Poor dear Ann was running a scam

For one brief moment the scammer had me. It was early in the morning at work and I was going through my e-mails, including this one from "Ann."

My gosh. I'm writing this with tears in my eyes, sorry I did not inform you about our trip. We actually made a quick travel to London and unfortunately got attacked and mugged at gun point on the way to our hotel, all cash, credit card and cell phone were taken away from us but luckily we still have our passport with us.

We've been to the embassy and the police here but they're not helping issues at all and our return flight leaves anytime from now but we're having problems settling the hotel bills and the hotel manager won't let us leave until we settle the bills.

Am freaked out at the moment and need help.

I sat there wondering, did I know an Ann who might go to London? Of course, I quickly realized it was a scam. It was just slightly different from the usual e-mail from the executor/nephew/aunt of an estate of a deceased overseas bank president/foreign minister/wealthy industrialist and I've been chosen to inherit/invest/share the money as soon as I respond with important financial information. Right!

Sad to say, reminders of how not to lose money to a crook has become a recurring theme of this column. The list of scams seems endless. Classic pump-and-dump swindles. Deceptive charities. Ponzi schemes. Foreign lotteries. Health care swindles. Mortgage foreclosure scams. Telemarketing snake oil. Credit repair crooks. Job offers that bilk desperate people. If you want to get depressed about all the scams and schemes targeted at consumers read the consumer protection section of the 2010 Federal Trade Commission Annual Report available at www.ftc.gov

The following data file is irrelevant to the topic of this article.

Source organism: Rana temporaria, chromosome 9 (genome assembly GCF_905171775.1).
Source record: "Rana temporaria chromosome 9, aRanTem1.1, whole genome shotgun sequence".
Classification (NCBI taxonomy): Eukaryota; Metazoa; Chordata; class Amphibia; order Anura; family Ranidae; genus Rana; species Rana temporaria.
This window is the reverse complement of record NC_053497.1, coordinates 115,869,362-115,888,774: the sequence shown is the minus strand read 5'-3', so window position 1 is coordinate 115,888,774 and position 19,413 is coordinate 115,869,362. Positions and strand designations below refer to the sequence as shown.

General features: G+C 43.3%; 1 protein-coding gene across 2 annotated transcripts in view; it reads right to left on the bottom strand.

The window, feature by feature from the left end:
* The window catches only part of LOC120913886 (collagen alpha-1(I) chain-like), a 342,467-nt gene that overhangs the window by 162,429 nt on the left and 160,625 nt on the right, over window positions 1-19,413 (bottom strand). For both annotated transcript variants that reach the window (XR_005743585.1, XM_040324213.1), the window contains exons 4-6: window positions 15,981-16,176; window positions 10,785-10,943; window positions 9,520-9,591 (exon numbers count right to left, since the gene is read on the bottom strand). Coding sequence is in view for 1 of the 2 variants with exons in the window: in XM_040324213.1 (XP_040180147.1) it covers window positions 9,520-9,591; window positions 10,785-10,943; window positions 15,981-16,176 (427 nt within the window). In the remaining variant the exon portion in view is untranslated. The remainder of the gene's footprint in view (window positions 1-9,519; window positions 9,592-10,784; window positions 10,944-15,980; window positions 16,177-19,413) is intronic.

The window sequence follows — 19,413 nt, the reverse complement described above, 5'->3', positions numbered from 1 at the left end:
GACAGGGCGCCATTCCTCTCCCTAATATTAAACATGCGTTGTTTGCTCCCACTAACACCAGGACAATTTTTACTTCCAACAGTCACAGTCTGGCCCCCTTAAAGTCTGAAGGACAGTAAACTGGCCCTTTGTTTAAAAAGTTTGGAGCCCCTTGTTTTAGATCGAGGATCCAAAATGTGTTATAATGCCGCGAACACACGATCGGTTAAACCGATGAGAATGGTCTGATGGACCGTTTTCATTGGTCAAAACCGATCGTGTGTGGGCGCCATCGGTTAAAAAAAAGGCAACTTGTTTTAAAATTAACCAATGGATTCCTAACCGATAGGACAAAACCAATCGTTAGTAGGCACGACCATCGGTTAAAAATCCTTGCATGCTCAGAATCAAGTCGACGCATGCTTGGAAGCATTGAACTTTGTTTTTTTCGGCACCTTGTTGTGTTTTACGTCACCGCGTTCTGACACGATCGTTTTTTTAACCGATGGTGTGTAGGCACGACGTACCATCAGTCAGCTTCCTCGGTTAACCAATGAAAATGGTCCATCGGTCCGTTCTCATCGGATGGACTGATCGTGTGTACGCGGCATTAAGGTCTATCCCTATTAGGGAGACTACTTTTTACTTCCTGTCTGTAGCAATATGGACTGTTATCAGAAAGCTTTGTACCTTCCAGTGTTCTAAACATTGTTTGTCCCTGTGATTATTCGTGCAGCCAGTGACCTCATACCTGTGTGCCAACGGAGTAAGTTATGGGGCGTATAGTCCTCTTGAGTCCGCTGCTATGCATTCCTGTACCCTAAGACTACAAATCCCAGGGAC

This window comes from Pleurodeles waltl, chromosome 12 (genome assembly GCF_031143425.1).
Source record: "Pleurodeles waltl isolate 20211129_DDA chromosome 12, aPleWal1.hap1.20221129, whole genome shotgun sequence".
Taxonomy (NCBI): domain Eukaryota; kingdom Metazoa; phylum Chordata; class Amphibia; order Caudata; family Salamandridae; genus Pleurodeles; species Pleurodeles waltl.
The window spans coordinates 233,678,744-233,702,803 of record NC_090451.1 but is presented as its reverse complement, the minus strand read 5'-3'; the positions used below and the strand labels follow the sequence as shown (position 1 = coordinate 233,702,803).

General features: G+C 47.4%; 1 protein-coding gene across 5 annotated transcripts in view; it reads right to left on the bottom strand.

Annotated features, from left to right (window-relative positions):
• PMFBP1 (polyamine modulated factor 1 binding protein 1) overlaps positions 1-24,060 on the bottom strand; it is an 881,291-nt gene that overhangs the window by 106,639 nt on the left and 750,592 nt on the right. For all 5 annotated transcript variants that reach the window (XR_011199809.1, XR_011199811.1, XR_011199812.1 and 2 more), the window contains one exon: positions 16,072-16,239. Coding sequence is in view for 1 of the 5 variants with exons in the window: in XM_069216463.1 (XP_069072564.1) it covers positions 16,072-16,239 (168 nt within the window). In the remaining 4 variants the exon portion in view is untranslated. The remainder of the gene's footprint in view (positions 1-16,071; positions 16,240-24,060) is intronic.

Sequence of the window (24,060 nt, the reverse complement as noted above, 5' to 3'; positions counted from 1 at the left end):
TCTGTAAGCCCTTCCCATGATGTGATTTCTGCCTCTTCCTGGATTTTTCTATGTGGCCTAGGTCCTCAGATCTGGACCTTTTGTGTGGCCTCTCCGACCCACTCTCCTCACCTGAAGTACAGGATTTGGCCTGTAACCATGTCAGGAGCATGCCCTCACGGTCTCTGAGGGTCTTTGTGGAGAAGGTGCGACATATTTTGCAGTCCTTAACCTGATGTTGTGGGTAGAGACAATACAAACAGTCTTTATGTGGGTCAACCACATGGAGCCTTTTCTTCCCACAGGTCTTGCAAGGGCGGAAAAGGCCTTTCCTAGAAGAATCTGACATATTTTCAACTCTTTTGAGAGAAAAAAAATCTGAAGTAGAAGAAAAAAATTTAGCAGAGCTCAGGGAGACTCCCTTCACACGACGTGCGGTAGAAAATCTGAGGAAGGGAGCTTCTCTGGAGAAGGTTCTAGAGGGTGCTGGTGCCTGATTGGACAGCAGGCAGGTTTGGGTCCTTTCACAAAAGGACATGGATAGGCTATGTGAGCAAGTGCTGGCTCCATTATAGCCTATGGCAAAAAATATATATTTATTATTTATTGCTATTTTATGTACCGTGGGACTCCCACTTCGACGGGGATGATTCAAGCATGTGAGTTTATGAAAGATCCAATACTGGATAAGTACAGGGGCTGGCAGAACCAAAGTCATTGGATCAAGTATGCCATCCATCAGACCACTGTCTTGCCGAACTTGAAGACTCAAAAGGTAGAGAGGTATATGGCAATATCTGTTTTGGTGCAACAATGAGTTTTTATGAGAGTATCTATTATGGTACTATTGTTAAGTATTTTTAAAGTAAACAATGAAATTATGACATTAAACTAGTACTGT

Fleecing people is a growth industry, especially now with home prices down, the stock market volatile and a high unemployment rate. Odds are that scamming will continue to grow over the next few decades. A major reason is an aging population. About a third of all victims of fraud schemes are seniors, according to some estimates, even though seniors make up about 15 percent of the population. By the half-century mark the number of people 65 years old and older will have doubled and the population of 85 and older will have nearly quadrupled.

Another factor is that until recently law enforcement authorities seemed more engaged issuing press releases condemning these crimes than actually devoting resources toward capturing and punishing miscreants. That seems to be changing.

In the meantime, the basic message remains time-tested and worth repeating:

•If the money promise is too good to be true, it is too good to be true.

•If you don't understand a product, don't buy it.

•If a broker or adviser is pressuring you to do a deal quickly, don't.

•Never give out your financial information over the phone or the Internet unless you are absolutely sure about the company.

•Never send money to unfamiliar companies or strangers.

•Keep your money and investments well-diversified.

•Talk to family, friends, your lawyer and financial adviser (if you work with professional advisers) before you make a financial move.

•Slam the phone down on telemarketers.

And spike "Ann's" e-mail if you get a message from her. I did.

Chris Farrell is economics editor for American Public Media's "Marketplace Money." Send questions to cfarrell@mpr.org.

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